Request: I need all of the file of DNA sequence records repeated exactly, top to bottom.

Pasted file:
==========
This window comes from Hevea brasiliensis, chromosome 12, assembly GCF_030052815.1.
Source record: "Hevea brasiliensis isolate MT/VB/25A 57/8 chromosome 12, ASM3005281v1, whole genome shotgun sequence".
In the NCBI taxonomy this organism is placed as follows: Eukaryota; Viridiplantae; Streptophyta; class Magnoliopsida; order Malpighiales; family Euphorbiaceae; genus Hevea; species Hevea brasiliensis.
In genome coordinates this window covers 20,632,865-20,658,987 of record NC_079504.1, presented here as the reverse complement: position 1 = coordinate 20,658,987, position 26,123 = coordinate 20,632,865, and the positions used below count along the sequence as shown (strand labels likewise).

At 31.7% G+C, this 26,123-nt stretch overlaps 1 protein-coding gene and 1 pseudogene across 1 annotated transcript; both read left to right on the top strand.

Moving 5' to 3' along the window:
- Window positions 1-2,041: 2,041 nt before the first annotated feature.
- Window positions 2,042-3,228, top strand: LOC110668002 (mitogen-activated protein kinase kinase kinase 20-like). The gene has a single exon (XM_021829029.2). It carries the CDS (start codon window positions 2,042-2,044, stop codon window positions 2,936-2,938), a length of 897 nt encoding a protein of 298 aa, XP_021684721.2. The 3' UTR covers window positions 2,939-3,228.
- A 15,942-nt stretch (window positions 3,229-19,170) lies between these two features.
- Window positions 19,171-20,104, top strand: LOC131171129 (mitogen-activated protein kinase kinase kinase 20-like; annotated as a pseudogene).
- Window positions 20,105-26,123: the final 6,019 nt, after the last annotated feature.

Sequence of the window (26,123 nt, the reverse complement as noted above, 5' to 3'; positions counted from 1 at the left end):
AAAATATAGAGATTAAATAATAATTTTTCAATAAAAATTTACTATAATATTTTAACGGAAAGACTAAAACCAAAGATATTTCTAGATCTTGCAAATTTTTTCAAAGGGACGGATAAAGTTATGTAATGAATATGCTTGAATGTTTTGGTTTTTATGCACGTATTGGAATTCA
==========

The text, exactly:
This window comes from Hevea brasiliensis, chromosome 12, assembly GCF_030052815.1.
Source record: "Hevea brasiliensis isolate MT/VB/25A 57/8 chromosome 12, ASM3005281v1, whole genome shotgun sequence".
In the NCBI taxonomy this organism is placed as follows: Eukaryota; Viridiplantae; Streptophyta; class Magnoliopsida; order Malpighiales; family Euphorbiaceae; genus Hevea; species Hevea brasiliensis.
In genome coordinates this window covers 20,632,865-20,658,987 of record NC_079504.1, presented here as the reverse complement: position 1 = coordinate 20,658,987, position 26,123 = coordinate 20,632,865, and the positions used below count along the sequence as shown (strand labels likewise).

At 31.7% G+C, this 26,123-nt stretch overlaps 1 protein-coding gene and 1 pseudogene across 1 annotated transcript; both read left to right on the top strand.

Moving 5' to 3' along the window:
- Window positions 1-2,041: 2,041 nt before the first annotated feature.
- Window positions 2,042-3,228, top strand: LOC110668002 (mitogen-activated protein kinase kinase kinase 20-like). The gene has a single exon (XM_021829029.2). It carries the CDS (start codon window positions 2,042-2,044, stop codon window positions 2,936-2,938), a length of 897 nt encoding a protein of 298 aa, XP_021684721.2. The 3' UTR covers window positions 2,939-3,228.
- A 15,942-nt stretch (window positions 3,229-19,170) lies between these two features.
- Window positions 19,171-20,104, top strand: LOC131171129 (mitogen-activated protein kinase kinase kinase 20-like; annotated as a pseudogene).
- Window positions 20,105-26,123: the final 6,019 nt, after the last annotated feature.

Sequence of the window (26,123 nt, the reverse complement as noted above, 5' to 3'; positions counted from 1 at the left end):
AAAATATAGAGATTAAATAATAATTTTTCAATAAAAATTTACTATAATATTTTAACGGAAAGACTAAAACCAAAGATATTTCTAGATCTTGCAAATTTTTTCAAAGGGACGGATAAAGTTATGTAATGAATATGCTTGAATGTTTTGGTTTTTATGCACGTATTGGAATTCA